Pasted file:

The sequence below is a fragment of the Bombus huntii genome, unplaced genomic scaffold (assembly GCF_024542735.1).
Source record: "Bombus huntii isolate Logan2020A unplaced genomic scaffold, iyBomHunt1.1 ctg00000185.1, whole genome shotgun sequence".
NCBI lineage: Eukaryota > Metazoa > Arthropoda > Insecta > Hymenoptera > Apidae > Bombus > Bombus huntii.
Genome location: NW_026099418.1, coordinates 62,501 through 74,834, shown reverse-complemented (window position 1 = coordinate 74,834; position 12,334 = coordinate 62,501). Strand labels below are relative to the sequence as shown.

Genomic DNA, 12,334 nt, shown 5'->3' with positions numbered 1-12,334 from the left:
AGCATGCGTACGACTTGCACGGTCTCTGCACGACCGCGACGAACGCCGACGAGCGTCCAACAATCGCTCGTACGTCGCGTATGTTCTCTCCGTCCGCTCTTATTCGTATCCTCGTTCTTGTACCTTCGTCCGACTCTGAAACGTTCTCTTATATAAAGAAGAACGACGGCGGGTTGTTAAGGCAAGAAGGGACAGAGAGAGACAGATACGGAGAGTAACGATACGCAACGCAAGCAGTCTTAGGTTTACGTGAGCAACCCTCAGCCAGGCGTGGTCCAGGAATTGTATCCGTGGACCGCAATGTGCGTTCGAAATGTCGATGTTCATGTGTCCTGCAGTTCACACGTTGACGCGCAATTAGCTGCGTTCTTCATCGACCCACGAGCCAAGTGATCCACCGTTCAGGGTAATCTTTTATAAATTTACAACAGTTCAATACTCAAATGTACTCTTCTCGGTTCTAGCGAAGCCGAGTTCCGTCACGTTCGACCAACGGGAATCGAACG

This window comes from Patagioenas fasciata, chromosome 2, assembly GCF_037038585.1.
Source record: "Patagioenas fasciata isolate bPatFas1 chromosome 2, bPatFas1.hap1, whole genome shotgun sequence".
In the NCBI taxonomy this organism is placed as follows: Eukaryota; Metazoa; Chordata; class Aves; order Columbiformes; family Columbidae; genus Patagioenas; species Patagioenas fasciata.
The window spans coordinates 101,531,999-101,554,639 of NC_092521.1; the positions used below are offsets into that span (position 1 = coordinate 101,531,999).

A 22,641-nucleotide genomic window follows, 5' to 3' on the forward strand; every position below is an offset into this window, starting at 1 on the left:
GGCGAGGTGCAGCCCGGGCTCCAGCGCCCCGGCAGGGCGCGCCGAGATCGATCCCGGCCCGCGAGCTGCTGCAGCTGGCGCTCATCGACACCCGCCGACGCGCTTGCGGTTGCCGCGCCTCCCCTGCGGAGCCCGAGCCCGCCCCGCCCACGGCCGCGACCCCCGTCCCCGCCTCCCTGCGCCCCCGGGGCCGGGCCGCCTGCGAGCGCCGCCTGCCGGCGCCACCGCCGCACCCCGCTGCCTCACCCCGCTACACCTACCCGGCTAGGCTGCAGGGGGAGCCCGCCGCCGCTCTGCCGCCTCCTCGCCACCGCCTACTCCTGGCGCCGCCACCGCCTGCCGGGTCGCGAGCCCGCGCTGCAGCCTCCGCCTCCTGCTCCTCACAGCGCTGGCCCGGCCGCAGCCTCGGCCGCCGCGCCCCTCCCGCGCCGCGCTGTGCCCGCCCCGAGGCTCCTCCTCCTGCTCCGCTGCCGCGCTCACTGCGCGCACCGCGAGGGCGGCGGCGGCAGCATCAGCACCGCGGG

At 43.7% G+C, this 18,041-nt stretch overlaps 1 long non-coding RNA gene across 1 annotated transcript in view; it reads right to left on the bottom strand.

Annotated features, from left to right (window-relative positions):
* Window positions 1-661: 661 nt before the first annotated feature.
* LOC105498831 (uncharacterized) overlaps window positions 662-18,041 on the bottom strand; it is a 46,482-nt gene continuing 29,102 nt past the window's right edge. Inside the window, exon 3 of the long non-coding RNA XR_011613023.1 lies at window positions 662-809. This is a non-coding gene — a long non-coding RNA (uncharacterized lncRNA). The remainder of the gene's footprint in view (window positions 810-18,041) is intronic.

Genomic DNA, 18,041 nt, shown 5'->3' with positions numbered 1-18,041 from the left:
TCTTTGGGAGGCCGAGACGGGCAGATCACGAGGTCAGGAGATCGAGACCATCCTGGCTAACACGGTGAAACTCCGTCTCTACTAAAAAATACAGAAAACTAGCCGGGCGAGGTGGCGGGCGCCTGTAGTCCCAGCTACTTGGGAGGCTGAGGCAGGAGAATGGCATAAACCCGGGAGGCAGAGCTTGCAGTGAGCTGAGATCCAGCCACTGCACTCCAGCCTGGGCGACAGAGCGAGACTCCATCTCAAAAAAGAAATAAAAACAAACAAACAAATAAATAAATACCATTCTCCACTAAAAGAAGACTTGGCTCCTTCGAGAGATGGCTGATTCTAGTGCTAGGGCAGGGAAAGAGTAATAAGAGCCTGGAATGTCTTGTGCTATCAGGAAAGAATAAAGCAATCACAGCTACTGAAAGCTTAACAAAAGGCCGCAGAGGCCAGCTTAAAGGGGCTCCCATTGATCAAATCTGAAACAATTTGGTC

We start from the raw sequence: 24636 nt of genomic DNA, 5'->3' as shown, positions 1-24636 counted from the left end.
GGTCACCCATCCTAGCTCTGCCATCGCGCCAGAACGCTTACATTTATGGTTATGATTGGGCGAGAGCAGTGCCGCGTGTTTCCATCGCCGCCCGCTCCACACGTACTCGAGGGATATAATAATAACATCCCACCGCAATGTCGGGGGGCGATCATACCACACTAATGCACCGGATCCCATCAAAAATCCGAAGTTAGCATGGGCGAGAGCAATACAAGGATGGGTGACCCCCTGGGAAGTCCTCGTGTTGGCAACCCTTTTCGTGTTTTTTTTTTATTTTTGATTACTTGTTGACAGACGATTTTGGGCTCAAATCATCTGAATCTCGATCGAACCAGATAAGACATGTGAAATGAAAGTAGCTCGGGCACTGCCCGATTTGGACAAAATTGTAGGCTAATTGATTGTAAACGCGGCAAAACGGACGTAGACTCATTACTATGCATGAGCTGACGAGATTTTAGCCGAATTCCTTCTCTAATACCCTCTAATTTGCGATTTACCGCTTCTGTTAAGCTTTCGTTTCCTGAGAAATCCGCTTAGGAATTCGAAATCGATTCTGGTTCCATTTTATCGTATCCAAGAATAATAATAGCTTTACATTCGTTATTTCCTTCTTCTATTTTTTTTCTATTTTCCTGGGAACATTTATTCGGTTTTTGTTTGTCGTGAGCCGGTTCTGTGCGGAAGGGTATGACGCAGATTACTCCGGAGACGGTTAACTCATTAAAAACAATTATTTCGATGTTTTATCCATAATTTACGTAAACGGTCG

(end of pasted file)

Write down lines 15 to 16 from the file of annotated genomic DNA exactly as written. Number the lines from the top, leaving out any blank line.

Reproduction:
* Window positions 1-661: 661 nt before the first annotated feature.
* LOC105498831 (uncharacterized) overlaps window positions 662-18,041 on the bottom strand; it is a 46,482-nt gene continuing 29,102 nt past the window's right edge. Inside the window, exon 3 of the long non-coding RNA XR_011613023.1 lies at window positions 662-809. This is a non-coding gene — a long non-coding RNA (uncharacterized lncRNA). The remainder of the gene's footprint in view (window positions 810-18,041) is intronic.